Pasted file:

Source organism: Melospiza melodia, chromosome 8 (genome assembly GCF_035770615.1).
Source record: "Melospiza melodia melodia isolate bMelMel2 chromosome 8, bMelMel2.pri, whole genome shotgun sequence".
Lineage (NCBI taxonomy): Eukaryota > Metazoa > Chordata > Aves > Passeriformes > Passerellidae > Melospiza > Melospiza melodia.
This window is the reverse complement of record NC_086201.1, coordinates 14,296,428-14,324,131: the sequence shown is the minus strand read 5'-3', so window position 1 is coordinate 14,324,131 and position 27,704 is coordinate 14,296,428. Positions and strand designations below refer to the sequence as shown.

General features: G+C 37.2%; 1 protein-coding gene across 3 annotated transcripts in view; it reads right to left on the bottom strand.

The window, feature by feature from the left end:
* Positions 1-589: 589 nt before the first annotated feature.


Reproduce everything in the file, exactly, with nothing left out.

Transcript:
Source organism: Melospiza melodia, chromosome 8 (genome assembly GCF_035770615.1).
Source record: "Melospiza melodia melodia isolate bMelMel2 chromosome 8, bMelMel2.pri, whole genome shotgun sequence".
Lineage (NCBI taxonomy): Eukaryota > Metazoa > Chordata > Aves > Passeriformes > Passerellidae > Melospiza > Melospiza melodia.
This window is the reverse complement of record NC_086201.1, coordinates 14,296,428-14,324,131: the sequence shown is the minus strand read 5'-3', so window position 1 is coordinate 14,324,131 and position 27,704 is coordinate 14,296,428. Positions and strand designations below refer to the sequence as shown.

General features: G+C 37.2%; 1 protein-coding gene across 3 annotated transcripts in view; it reads right to left on the bottom strand.

The window, feature by feature from the left end:
* Positions 1-589: 589 nt before the first annotated feature.